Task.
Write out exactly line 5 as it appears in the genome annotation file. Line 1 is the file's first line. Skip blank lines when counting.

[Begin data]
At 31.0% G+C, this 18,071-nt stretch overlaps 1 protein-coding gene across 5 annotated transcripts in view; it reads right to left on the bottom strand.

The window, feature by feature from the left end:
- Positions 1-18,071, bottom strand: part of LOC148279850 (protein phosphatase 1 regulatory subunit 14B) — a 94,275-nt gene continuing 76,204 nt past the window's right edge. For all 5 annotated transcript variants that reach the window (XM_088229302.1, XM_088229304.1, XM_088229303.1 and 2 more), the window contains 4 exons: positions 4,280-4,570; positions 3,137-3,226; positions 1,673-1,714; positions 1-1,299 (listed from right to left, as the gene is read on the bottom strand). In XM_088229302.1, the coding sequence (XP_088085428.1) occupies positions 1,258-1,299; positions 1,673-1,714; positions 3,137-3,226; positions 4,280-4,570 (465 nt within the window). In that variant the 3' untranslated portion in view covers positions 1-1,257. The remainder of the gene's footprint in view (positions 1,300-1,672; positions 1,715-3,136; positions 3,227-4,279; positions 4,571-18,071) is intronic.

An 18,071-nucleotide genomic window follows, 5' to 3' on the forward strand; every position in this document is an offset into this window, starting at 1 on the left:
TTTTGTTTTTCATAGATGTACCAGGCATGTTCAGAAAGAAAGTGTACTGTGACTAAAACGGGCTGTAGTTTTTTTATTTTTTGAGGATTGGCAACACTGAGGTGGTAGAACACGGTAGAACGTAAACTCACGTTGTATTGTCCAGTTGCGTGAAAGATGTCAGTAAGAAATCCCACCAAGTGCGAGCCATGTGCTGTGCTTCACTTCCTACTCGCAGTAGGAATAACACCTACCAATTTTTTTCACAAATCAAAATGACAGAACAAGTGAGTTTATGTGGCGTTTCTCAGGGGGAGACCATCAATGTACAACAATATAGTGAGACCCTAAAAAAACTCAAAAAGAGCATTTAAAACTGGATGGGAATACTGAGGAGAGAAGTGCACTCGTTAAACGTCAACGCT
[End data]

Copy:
TTTTGTTTTTCATAGATGTACCAGGCATGTTCAGAAAGAAAGTGTACTGTGACTAAAACGGGCTGTAGTTTTTTTATTTTTTGAGGATTGGCAACACTGAGGTGGTAGAACACGGTAGAACGTAAACTCACGTTGTATTGTCCAGTTGCGTGAAAGATGTCAGTAAGAAATCCCACCAAGTGCGAGCCATGTGCTGTGCTTCACTTCCTACTCGCAGTAGGAATAACACCTACCAATTTTTTTCACAAATCAAAATGACAGAACAAGTGAGTTTATGTGGCGTTTCTCAGGGGGAGACCATCAATGTACAACAATATAGTGAGACCCTAAAAAAACTCAAAAAGAGCATTTAAAACTGGATGGGAATACTGAGGAGAGAAGTGCACTCGTTAAACGTCAACGCT